The Speed of the Leader is the Speed of the Team: My Experience

Today, I want to tell you a story about how one good leader can change things.  I want to talk about how the speed of the leader is the speed of the team.

As a young Lieutenant I served in a Forward Support Battalion.  It was my first unit as an Army Officer.  When I first arrived at the unit, morale wasn’t very high.  The unit was average at best.  There was very little pride, the standards were low, and it wasn’t much fun to be in the unit.  It wasn’t a bad unit, but it wasn’t great either.

After about nine months in the unit we had a change of command.  A new Battalion Commander took over.  The new Commander was a STUD.  He was a doer.  He was a leader.  He had a huge VISION for the organization.  He set HIGH STANDARDS for EVERYONE in the battalion and most importantly, he led by example.

Within a few short weeks, the organization did a complete 180.  Morale improved.  People started stepping up to the plate.  People took pride in their jobs.  Standards were set and enforced.  It was a complete transformation. By the end of his two year command, our unit was easily the best organization on the entire base.

The funny thing is, the unit still had the same people.  The only thing that had changed was the LEADER.  This is quite perhaps the first time in my career where I truly discovered that the speed of the leader is the speed of the team.  The pace and the standards that the leader sets will be copied by everyone in the organization.

A good leader can turn some misfits into superstars and a bad leader can turn some superstars into some misfits!

In the paragraphs below I want to share a few things our new leader did that really made the difference.

# 1 Shared His Vision – Our new leader had a big vision for his organization.  He wrote it down, preached it daily, and shared it with all of his leaders and Soldiers.  As a result, his followers had something to aim for and they knew how they fell into the “bigger picture.”  They felt as if they belonged to something great.

# 2 Set High Standards – Our new leader had incredibly high standards for his organization.  He had high standards for leadership, physical fitness, maintenance, training, and everything else.  He expected everyone to meet or exceed the standards and perform at a high level.  People either shipped up or shipped out!

# 3 Inspired His Followers – Our new Battalion Commander inspired his followers by leading by example.  He led from the front and set a strong personal example for others to follow.  Everything he expected of his followers he did himself.  He was motivated, disciplined, trained, and competent.  He was involved and you knew that he cared.

# 4 He Didn’t Micro-Manage – He empowered his leaders, told them what the standards were, and then got the heck out of the way and let them do their job.  He didn’t tell them HOW to get their job done.  He just let them know his intent and the desired end-state, and made sure they had clear guidance and the resources they needed to succeed.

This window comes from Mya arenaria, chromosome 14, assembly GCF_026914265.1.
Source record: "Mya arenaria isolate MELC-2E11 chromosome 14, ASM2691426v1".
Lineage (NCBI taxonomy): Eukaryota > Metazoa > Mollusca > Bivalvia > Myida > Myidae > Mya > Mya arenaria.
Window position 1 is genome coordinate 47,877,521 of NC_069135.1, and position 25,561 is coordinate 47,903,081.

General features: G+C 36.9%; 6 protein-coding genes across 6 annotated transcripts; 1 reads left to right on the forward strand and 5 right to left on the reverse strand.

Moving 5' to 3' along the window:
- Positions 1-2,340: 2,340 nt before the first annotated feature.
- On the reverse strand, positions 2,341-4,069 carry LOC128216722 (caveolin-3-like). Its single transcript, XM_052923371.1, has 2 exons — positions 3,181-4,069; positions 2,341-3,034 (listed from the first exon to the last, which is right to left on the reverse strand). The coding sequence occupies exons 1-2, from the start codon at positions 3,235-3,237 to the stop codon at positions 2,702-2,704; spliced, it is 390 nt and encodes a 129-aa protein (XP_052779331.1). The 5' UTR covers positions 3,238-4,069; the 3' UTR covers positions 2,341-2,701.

If I had to boil his leadership philosophy into a single sentence I would say this: He had a big vision, he set high standards, he led by example and he focused on improving the organization a little bit every single day.

Final Thoughts

If you are in charge of an organization, and it isn’t performing the way you want it too, look yourself in the mirror.  That’s where the problem is.  A team will ALWAYS be a reflection of its leader.   Good leaders know how to bring out the best in people and create winning teams.

What are your thoughts about the speed of the leader in an organization?  Do you think the speed of the leader is the speed of the team?  Leave a comment below to let me know what you think.  I look forward to hearing from you.

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7 thoughts on “The Speed of the Leader is the Speed of the Team: My Experience”

  1. Pingback: Are You an Effective Army Officer and Military Leader? | Citizen Soldier Resource Center
  2. The speed of the leader is the speed of the team…truer words have never been spoken. I think it’s also fair to say that the team’s vision is only as big as the leader’s vision, and that the team can only jump as high as the standard that is set above them. Vision and standard should be boundless; your team should feel like they can accomplish any task set in front of them and make any vision that is shared with them a reality. Set the bar high, inspire your team and make them believe they can reach that bar, then get out of the way while they work their asses off. I’ve got to say, I would love to have a leader like this in my workplace.

  3. I've seen many commanders and the great ones always had a vision and made sure the unit reached that vision. A good leader surrounds themselves with quality people who can push their message without being micro managed.
    Another thing I would add is that a good leader knows which personnel need what kind of handling. Some troops need little instruction while others will need detailed instructions. One style won't work on all troops. Great leaders that I've seen had flexible styles, but inflexible goals.

    1. Good points. All great leaders have a big vision and they share it with their followers. Plus, they know how to lead different people differently. Everyone is wired differently and you can’t use the same cookie cutter style of leadership with everyone. Just food for thought.

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